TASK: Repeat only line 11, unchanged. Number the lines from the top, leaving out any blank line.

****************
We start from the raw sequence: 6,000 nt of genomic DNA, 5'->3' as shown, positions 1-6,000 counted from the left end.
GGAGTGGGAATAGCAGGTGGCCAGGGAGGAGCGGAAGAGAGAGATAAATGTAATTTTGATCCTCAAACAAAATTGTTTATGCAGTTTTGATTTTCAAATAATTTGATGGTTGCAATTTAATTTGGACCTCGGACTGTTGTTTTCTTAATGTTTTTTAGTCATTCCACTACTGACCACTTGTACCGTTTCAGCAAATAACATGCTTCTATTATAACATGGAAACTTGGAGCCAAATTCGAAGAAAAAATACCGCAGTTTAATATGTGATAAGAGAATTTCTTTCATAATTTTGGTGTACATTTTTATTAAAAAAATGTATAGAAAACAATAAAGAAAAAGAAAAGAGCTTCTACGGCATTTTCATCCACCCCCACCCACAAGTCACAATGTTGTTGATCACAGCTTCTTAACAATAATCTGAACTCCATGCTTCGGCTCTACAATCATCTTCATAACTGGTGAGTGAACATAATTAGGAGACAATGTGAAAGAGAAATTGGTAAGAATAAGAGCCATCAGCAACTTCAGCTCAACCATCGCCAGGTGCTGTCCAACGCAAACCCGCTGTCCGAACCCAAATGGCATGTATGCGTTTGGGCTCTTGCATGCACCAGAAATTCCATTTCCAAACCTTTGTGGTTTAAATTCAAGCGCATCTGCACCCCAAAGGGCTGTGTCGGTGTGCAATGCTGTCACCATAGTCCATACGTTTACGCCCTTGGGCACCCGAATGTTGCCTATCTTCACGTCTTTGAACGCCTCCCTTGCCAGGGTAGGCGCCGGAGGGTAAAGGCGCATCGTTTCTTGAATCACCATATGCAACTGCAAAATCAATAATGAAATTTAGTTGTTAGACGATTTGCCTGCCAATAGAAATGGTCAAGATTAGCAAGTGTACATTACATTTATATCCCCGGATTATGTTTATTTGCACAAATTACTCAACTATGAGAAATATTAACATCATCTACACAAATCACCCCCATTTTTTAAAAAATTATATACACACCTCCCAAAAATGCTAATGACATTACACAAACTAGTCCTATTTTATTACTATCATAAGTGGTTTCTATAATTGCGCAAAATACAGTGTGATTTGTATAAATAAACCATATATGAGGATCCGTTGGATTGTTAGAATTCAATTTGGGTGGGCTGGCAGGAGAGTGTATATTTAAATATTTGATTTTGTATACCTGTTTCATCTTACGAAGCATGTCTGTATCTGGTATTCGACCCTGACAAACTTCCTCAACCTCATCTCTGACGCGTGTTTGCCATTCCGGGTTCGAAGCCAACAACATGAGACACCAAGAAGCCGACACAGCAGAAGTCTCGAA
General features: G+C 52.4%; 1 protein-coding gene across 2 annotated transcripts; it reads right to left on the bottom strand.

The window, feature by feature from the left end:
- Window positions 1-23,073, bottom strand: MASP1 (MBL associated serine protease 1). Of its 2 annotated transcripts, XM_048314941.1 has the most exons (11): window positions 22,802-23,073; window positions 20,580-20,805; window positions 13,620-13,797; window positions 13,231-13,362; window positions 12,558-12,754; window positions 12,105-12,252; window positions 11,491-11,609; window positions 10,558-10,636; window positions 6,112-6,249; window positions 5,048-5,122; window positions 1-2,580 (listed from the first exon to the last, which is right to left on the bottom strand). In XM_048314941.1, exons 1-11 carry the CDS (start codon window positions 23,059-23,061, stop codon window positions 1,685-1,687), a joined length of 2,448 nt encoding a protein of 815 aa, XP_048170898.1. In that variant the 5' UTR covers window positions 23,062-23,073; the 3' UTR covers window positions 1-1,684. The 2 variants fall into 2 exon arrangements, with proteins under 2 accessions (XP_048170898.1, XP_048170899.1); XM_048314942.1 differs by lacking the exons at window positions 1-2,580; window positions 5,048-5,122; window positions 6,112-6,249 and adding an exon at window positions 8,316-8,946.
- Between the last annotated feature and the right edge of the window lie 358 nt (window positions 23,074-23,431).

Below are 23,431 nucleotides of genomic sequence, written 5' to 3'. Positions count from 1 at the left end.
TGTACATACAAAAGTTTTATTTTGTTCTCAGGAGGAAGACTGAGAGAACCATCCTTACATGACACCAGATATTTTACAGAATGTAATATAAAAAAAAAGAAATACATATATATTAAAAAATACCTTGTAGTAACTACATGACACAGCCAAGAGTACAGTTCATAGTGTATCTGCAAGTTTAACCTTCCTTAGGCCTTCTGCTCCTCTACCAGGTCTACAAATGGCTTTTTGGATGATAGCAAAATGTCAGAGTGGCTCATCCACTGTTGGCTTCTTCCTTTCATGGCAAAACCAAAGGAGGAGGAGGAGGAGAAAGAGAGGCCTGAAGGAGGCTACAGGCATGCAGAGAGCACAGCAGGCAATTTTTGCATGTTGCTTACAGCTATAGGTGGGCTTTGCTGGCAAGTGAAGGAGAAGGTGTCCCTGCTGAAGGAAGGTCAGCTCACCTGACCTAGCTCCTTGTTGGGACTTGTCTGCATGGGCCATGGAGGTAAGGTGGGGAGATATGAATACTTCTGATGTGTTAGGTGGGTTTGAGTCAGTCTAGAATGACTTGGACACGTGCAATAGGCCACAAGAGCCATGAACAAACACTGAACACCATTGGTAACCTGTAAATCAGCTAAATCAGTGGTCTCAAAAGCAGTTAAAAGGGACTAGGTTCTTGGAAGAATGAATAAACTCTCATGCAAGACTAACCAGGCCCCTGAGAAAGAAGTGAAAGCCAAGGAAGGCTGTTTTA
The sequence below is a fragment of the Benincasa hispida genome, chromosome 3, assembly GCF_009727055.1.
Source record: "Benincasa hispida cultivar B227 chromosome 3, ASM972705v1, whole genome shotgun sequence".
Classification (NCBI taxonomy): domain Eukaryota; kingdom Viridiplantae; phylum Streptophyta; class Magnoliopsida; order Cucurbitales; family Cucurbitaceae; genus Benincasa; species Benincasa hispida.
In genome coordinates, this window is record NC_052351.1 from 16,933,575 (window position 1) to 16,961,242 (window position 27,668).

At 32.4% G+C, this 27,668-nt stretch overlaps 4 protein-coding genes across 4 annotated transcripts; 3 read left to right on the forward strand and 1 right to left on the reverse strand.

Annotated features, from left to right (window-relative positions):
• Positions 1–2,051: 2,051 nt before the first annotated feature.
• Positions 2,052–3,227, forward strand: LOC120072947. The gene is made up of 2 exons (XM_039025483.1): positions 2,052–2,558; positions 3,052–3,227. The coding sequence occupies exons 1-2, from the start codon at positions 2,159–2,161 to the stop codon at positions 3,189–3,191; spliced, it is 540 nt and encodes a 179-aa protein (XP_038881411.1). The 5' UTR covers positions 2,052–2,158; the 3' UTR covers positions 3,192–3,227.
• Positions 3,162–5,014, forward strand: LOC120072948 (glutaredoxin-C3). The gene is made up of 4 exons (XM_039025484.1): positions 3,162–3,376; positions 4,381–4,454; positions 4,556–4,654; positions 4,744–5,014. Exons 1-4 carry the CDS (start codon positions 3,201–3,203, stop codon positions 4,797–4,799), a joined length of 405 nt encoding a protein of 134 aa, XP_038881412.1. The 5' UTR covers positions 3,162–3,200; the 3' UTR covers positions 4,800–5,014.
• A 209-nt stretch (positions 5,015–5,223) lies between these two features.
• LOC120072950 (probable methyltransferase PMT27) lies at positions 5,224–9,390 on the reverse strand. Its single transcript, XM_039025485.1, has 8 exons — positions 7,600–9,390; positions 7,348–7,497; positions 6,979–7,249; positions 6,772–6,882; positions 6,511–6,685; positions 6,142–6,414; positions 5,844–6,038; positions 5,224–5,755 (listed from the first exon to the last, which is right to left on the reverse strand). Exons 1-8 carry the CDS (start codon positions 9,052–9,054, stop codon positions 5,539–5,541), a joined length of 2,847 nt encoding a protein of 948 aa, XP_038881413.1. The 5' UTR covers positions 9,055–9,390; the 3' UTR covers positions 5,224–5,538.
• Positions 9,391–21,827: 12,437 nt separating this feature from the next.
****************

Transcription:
Classification (NCBI taxonomy): domain Eukaryota; kingdom Viridiplantae; phylum Streptophyta; class Magnoliopsida; order Cucurbitales; family Cucurbitaceae; genus Benincasa; species Benincasa hispida.